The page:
How to Practice in an Apartment

School closures can be devastating, especially for musicians. Sometimes, a school practice room is the best place to practice. However, now’s the time to learn how to practice in an apartment.

How to Practice in an Apartment | Hannah B Flute

For better or worse, you won’t always be able to get to your school. But you can always pull out your instrument and practice at home.

While you don’t want to break any complex rules or annoy your neighbors, practicing at home might be necessary at times.

Why Practice in an Apartment

Being able to practice where you live can make it much easier to get in your needed practice time. While school practice rooms are helpful, you don’t want to rely on them.

Whether your school closes for a holiday break or a global pandemic, you need somewhere to practice. If you can’t go home to your parents’ or to a house, you need to be able to practice in an apartment.

Since most college kids don’t live in a house, knowing how to practice in an apartment is essential. Even if you have a house, you probably share it.

In any case, you need to be considerate of your roommates and neighbors.


The first reason why you should practice in an apartment is that it’s convenient. You don’t have to worry about getting out, either in bad weather or otherwise.

Practicing in your apartment also means you will probably have everything you need. You won’t have to pack a bag with your sheet music and accessories.

Also, if you need to take a short break, you can do that. You don’t need to worry about leaving your instrument unattended while you get water or use the restroom.


Another benefit of being able to practice in an apartment is that you can always access it. Unfortunately, you probably don’t have control over when you can access your school’s practice rooms.

Sometimes, the university will close the entire university except for essential services. To most universities, practice rooms and the music building don’t count as essential.

On the other hand, you can always access where you live. Unless you lock yourself out, you can get into your apartment even in bad weather or other crazy times.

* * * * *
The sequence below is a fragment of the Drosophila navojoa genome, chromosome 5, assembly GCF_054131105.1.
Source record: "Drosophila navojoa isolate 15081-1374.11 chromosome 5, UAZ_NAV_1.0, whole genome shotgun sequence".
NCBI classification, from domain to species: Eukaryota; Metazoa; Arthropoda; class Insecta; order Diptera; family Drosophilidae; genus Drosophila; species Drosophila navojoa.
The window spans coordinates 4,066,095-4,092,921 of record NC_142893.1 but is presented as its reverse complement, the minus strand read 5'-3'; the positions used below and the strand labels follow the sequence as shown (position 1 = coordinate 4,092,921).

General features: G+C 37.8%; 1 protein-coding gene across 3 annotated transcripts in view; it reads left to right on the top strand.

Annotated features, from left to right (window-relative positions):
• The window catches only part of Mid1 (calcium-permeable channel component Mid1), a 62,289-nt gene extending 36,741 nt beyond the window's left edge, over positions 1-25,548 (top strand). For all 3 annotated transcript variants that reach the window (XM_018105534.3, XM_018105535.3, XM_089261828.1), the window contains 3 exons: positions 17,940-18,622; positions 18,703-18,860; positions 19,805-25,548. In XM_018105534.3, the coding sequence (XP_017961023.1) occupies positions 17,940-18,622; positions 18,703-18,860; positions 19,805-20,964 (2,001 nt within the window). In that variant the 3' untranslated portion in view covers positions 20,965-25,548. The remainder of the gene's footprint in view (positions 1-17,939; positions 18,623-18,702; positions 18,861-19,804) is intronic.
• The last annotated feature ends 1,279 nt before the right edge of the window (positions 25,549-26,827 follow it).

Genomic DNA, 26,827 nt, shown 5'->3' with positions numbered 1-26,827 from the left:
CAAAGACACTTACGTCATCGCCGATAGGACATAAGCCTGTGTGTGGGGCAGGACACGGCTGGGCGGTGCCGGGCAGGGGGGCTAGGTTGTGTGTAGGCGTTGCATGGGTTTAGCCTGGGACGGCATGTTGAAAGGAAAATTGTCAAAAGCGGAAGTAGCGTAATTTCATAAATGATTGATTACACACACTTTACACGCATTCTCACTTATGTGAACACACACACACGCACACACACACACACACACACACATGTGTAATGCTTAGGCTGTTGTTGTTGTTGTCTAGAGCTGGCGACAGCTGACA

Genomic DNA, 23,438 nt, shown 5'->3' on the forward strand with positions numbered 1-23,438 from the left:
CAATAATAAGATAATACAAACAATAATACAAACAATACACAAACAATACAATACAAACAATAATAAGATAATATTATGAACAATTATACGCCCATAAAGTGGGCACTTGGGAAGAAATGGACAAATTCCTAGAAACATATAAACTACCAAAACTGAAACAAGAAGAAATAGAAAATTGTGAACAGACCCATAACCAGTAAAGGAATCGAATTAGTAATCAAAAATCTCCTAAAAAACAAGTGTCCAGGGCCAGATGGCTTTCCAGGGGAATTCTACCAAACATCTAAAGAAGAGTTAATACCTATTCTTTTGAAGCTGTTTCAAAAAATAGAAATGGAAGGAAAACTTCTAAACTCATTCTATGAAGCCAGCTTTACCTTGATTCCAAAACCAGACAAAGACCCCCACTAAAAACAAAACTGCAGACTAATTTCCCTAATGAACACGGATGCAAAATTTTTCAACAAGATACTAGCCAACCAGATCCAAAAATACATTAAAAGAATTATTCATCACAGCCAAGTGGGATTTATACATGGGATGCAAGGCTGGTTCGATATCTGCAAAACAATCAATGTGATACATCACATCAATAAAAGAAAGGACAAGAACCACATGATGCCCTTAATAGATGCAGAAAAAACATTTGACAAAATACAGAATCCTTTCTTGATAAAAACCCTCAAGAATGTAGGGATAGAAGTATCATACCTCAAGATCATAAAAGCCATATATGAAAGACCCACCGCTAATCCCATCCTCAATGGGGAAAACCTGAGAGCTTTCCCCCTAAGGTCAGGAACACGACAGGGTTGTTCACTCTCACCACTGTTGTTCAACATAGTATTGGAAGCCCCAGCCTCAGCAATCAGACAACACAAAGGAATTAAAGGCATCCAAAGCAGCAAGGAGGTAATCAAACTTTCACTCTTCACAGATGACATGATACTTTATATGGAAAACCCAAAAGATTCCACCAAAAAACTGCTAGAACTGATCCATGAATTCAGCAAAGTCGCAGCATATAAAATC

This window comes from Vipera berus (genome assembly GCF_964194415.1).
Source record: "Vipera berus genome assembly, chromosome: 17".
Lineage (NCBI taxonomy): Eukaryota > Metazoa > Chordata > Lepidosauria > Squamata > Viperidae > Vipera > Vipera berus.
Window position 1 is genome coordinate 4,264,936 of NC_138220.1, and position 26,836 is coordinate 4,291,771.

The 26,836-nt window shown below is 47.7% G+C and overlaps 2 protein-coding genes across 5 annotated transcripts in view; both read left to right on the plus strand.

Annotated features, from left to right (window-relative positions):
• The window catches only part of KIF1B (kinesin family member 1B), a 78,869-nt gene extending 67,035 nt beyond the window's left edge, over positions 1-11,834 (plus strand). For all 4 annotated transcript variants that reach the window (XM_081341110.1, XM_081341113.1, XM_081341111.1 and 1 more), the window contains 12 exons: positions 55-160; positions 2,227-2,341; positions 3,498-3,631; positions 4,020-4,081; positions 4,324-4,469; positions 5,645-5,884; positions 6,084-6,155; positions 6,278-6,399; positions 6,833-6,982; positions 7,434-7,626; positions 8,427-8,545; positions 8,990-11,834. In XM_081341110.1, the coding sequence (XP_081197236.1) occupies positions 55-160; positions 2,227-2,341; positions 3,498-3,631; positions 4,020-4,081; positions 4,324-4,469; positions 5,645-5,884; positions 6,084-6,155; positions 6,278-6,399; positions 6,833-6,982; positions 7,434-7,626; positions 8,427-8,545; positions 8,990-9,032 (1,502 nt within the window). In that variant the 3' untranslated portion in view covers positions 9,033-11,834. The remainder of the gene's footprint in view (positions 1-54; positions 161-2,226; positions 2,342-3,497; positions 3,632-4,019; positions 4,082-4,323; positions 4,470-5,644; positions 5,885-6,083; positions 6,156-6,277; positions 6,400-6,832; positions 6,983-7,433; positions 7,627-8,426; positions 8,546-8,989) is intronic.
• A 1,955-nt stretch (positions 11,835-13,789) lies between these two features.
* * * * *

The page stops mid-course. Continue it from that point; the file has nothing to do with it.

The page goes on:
How to Practice in an Apartment

If you want or need to practice in an apartment, you need to know the best way. Of course, you don’t want to make enemies with your neighbors.

You also don’t want to break any rules that your complex has in place.

However, you need to practice to some degree. Odds are you have lessons or juries approaching. If not, maybe you teach lessons and need to prepare for those.

Find the right spot

Before you take out your instrument, you need to choose the best spot. Typically, the best spot to practice in an apartment is somewhat isolated.

You should avoid practicing in bedrooms since your bedroom is most likely above or below another bedroom.

If possible, also try to avoid practicing near walls that you share with another apartment. For example, my kitchen and bathroom are part of a shared wall.

I wouldn’t practice there anyway, but it’s good to avoid if you can.

Determine the best time

Ideally, you don’t want to disturb or annoy any of your neighbors. However, if you need to practice in an apartment a lot, it’s probably bound to happen.

So try to find the best time to practice in your apartment. Perhaps most of your neighbors work a traditional job, so you can practice while they’re at work.

Or maybe you live in a building with other students with different schedules. In most cases, you can’t go wrong with practicing during the day.

I typically start to practice in an apartment a little before lunch. Most people are awake by then. I’ll also try not to practice much after dinner.

Your apartment may require a different practice schedule. No matter what, make sure you follow your complex’s noise policy. While you may need to practice, you don’t want to get into trouble.

Take it slow

If you haven’t had the chance to practice in an apartment, go slowly. Start by practicing in short bursts.

Not only will this help you get used to practicing in your apartment, but it will help your neighbors too. If you practice for 15 minutes at a time, they’ll learn that it won’t be an all-day thing.

Over time, you can work up to 30-minute sessions, then 45- minutes, etc.

If you play a loud or high-pitched instrument, like piccolo, you should also take that slow. You don’t want to annoy your neighbors, but you do need to practice enough for yourself.

Practice without your instrument

Another thing you can do if you need to practice in an apartment is to not practice. Specifically, find ways to practice that don’t require your instrument.

You can listen to recordings, study the score of a piece you’re working on, or finger the notes without blowing into your flute.

It will take some getting used to, but being able to practice in an apartment will be useful. Whether there’s a bad storm or your school closes, you can still get some work done at home.


Have you ever had to practice in an apartment? How did it go? Share your thoughts in the comments!


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